Contact Person: Rev. Jiobani Batista

Immokalee
Guadalupe Social Services of Catholic Charities
211 S. 9th Street, Immokalee, FL 34142
Office Phone: (239) 657-6242
Contact: Peggy Rodriguez

Fort Myers
Jesus the Worker Parish
881 Nuna Avenue, Fort Myers, FL 33905
Office Phone: (239) 693-5333 or (239) 693-0640
Contact Person: Rev. Patrick T. O’Connor
OPEN 12pm-5pm Volunteers welcome at 11am

Catholic Charities, Diocese of Venice, Inc. in Fort Myers
4235 Michigan Ave. Link, Fort Myers, FL 33916
Office Phone: (239) 337-4193
Contact Person: Charles Anderson

Moore Haven
St. Joseph the Worker Parish
24065 U.S. Hwy 27, Moore Haven, FL 33471
Office Phone: (863) 946-0696
Contact Person: Rev. Marcial Garcia

Naples
Catholic Charities, Diocese of Venice, Inc.
in Collier County
2210 Santa Barbara Blvd., Naples, FL 34116
Office Phone: (239) 455-2655
Contact Person: Mary Shaughnessy

Wauchula
St. Michael Parish
408 Heard Bridge Road, Wauchula, FL 33873
Office Phone: (863) 773-4089
Contact Person: Sister Gema Ruiz

Sebring
Holy Family Youth Center
900 US Highway 27, N., Sebring, FL 33870
Office Phone: (863) 385-0049
Contact Person: Rev. Jose Gonzalez

Lake Placid
Campo San Jose
170 Sun n’ Lake Blvd., Lake Placid, FL 33852
Office Phone: (863) 385-0049
Contact Person: Rev. Jose Gonzalez

Sept. 3rd, 2017 | The 23rd Times

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Catholic groups mobilizing to help in Hurricane Harvey’s aftermath

By Rhina Guidos | Catholic News Service

WASHINGTON (CNS) — Catholic dioceses and charities are quickly organizing to help in the aftermath of a Category 4 hurricane that made landfall with heavy rains and winds of 130 miles per hour late Aug. 25 into the Rockport, Texas area, northeast of Corpus Christi. The National Weather Service said in a tweet Aug. 27 that the rainfall expected after the hurricane and storm are over “are beyond anything experienced before.”The hurricane, named Harvey, is said to be the strongest one to hit the United States in more than a decade and perhaps the strongest one to make landfall in Texas.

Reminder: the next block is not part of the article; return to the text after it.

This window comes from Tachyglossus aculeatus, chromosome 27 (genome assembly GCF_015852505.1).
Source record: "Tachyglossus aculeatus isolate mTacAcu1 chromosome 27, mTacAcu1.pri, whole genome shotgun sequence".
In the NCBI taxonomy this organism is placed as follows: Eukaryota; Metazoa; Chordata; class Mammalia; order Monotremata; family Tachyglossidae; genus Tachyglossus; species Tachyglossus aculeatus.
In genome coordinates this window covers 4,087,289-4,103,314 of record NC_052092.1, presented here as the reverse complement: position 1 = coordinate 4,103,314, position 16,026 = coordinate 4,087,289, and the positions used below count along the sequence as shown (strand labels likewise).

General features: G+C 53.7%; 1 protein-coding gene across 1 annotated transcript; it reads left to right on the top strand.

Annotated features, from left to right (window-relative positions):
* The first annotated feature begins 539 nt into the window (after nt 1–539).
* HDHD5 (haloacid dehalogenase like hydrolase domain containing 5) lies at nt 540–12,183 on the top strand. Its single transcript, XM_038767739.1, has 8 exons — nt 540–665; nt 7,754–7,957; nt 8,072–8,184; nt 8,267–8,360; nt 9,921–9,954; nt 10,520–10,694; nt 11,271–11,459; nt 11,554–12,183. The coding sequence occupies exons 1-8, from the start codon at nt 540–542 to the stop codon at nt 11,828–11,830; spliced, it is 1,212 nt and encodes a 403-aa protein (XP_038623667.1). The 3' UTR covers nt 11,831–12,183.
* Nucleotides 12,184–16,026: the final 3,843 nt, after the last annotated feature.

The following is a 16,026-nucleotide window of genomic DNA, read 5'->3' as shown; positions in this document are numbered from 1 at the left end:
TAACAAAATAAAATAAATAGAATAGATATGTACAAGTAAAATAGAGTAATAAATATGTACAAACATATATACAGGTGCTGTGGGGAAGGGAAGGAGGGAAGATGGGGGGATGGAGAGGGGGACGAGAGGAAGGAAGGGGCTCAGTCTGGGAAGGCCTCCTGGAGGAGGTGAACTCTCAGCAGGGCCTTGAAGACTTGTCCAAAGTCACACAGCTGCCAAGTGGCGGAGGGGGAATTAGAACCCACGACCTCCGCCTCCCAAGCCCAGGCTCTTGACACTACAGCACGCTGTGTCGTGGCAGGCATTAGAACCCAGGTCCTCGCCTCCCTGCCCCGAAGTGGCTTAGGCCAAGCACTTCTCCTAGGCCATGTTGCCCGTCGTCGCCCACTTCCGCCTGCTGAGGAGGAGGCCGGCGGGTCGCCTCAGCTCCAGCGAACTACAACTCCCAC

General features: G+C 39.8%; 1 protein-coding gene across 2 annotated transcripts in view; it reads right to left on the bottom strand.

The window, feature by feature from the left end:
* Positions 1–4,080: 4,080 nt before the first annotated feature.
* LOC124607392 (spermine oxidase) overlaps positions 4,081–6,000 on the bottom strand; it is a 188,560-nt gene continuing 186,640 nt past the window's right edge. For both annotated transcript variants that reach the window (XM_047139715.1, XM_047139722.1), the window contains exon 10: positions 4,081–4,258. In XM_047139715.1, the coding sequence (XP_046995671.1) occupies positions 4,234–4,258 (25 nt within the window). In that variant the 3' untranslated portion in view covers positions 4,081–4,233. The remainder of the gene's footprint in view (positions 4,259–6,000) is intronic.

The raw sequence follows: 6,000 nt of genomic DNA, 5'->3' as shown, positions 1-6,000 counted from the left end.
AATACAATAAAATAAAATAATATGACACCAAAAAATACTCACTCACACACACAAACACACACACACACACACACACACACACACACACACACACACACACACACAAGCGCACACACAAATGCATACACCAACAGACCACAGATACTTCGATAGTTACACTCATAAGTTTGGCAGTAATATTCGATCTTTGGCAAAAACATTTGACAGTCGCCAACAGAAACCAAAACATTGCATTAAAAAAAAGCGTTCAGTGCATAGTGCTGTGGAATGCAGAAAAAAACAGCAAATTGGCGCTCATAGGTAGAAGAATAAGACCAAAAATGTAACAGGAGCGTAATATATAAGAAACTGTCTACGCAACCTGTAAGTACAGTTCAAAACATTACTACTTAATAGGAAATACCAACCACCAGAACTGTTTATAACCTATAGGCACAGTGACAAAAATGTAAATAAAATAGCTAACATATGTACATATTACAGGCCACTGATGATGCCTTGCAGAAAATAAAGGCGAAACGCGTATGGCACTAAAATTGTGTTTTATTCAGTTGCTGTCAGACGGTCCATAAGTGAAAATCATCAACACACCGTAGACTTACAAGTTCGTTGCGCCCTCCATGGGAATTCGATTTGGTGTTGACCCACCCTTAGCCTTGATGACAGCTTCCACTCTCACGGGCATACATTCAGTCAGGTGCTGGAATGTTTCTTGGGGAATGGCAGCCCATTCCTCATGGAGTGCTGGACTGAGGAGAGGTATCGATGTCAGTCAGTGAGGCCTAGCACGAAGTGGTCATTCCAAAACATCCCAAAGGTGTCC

Catholic Charities USA, as well as the Society of St. Vincent de Paul Disaster Services, announced early on Aug. 26 that they’re mobilizing to help an as-yet-unknown number of persons affected by the hurricane. The Texas Catholic Conference of Bishops has a list of charities helping with the disaster listed on its website at https://txcatholic.org/harvey.

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Authorities reported at least five casualties as of Aug. 27, but because of safety issues, not many emergency teams have been yet able to respond to the aftermath and much of the damage is unknown. Texas Gov. Greg Abbott declared the state a disaster area, which will allow federal money to help in reconstruction. Catholic groups said they want to help with the immediate needs of the communities affected.

“We will be sending in rapid-response teams to help our impacted St. Vincent de Paul councils and we are coordinating nationally with the Knights of Columbus, Knights of Malta and (Catholic Charities USA),” said Elizabeth Disco-Shearer, CEO of the Society of St. Vincent de Paul USA.